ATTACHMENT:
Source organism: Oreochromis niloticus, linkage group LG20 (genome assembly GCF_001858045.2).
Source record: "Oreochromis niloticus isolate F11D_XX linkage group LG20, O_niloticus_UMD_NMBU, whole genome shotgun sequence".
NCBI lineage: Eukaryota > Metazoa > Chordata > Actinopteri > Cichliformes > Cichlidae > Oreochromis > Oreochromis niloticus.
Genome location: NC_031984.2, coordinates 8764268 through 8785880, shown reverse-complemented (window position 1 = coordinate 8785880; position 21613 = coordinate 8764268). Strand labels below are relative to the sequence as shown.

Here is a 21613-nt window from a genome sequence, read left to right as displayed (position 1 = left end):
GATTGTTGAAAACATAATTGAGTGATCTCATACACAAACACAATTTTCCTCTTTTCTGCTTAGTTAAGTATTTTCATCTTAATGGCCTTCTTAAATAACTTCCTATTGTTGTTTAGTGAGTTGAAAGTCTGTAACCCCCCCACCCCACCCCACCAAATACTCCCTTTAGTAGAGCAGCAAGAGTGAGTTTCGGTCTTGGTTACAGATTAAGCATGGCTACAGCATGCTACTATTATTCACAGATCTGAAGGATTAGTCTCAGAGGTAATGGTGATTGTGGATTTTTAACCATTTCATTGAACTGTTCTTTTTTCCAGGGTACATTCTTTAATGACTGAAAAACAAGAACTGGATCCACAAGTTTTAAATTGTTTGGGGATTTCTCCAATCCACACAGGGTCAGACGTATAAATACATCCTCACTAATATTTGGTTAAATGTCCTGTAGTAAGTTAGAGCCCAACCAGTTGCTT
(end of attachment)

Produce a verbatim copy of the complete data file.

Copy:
Source organism: Oreochromis niloticus, linkage group LG20 (genome assembly GCF_001858045.2).
Source record: "Oreochromis niloticus isolate F11D_XX linkage group LG20, O_niloticus_UMD_NMBU, whole genome shotgun sequence".
NCBI lineage: Eukaryota > Metazoa > Chordata > Actinopteri > Cichliformes > Cichlidae > Oreochromis > Oreochromis niloticus.
Genome location: NC_031984.2, coordinates 8764268 through 8785880, shown reverse-complemented (window position 1 = coordinate 8785880; position 21613 = coordinate 8764268). Strand labels below are relative to the sequence as shown.

Here is a 21613-nt window from a genome sequence, read left to right as displayed (position 1 = left end):
GATTGTTGAAAACATAATTGAGTGATCTCATACACAAACACAATTTTCCTCTTTTCTGCTTAGTTAAGTATTTTCATCTTAATGGCCTTCTTAAATAACTTCCTATTGTTGTTTAGTGAGTTGAAAGTCTGTAACCCCCCCACCCCACCCCACCAAATACTCCCTTTAGTAGAGCAGCAAGAGTGAGTTTCGGTCTTGGTTACAGATTAAGCATGGCTACAGCATGCTACTATTATTCACAGATCTGAAGGATTAGTCTCAGAGGTAATGGTGATTGTGGATTTTTAACCATTTCATTGAACTGTTCTTTTTTCCAGGGTACATTCTTTAATGACTGAAAAACAAGAACTGGATCCACAAGTTTTAAATTGTTTGGGGATTTCTCCAATCCACACAGGGTCAGACGTATAAATACATCCTCACTAATATTTGGTTAAATGTCCTGTAGTAAGTTAGAGCCCAACCAGTTGCTT